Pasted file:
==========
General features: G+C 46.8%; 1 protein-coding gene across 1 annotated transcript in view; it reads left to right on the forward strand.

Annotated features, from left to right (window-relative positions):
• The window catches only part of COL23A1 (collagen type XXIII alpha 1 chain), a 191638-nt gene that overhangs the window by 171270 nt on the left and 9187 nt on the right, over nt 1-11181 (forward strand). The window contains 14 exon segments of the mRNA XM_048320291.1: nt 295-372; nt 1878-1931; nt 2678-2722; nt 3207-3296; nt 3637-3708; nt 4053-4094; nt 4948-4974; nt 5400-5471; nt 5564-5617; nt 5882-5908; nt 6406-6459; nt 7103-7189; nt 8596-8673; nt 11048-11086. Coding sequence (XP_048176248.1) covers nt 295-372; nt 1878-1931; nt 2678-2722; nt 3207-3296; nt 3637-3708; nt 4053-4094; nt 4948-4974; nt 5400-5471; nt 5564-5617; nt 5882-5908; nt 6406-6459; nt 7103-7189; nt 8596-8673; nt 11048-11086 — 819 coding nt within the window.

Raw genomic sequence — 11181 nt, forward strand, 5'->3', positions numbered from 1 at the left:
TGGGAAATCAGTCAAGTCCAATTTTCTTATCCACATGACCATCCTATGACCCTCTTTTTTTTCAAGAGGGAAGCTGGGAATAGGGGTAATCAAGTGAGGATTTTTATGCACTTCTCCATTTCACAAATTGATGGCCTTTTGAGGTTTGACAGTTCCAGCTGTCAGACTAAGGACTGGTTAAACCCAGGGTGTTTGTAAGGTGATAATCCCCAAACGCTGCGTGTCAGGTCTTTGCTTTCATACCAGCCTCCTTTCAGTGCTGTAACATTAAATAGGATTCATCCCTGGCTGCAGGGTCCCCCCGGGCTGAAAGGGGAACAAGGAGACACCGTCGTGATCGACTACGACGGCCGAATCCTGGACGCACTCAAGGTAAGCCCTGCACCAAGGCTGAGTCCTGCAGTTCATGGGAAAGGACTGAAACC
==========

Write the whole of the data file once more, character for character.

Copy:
General features: G+C 46.8%; 1 protein-coding gene across 1 annotated transcript in view; it reads left to right on the forward strand.

Annotated features, from left to right (window-relative positions):
• The window catches only part of COL23A1 (collagen type XXIII alpha 1 chain), a 191638-nt gene that overhangs the window by 171270 nt on the left and 9187 nt on the right, over nt 1-11181 (forward strand). The window contains 14 exon segments of the mRNA XM_048320291.1: nt 295-372; nt 1878-1931; nt 2678-2722; nt 3207-3296; nt 3637-3708; nt 4053-4094; nt 4948-4974; nt 5400-5471; nt 5564-5617; nt 5882-5908; nt 6406-6459; nt 7103-7189; nt 8596-8673; nt 11048-11086. Coding sequence (XP_048176248.1) covers nt 295-372; nt 1878-1931; nt 2678-2722; nt 3207-3296; nt 3637-3708; nt 4053-4094; nt 4948-4974; nt 5400-5471; nt 5564-5617; nt 5882-5908; nt 6406-6459; nt 7103-7189; nt 8596-8673; nt 11048-11086 — 819 coding nt within the window.

Raw genomic sequence — 11181 nt, forward strand, 5'->3', positions numbered from 1 at the left:
TGGGAAATCAGTCAAGTCCAATTTTCTTATCCACATGACCATCCTATGACCCTCTTTTTTTTCAAGAGGGAAGCTGGGAATAGGGGTAATCAAGTGAGGATTTTTATGCACTTCTCCATTTCACAAATTGATGGCCTTTTGAGGTTTGACAGTTCCAGCTGTCAGACTAAGGACTGGTTAAACCCAGGGTGTTTGTAAGGTGATAATCCCCAAACGCTGCGTGTCAGGTCTTTGCTTTCATACCAGCCTCCTTTCAGTGCTGTAACATTAAATAGGATTCATCCCTGGCTGCAGGGTCCCCCCGGGCTGAAAGGGGAACAAGGAGACACCGTCGTGATCGACTACGACGGCCGAATCCTGGACGCACTCAAGGTAAGCCCTGCACCAAGGCTGAGTCCTGCAGTTCATGGGAAAGGACTGAAACC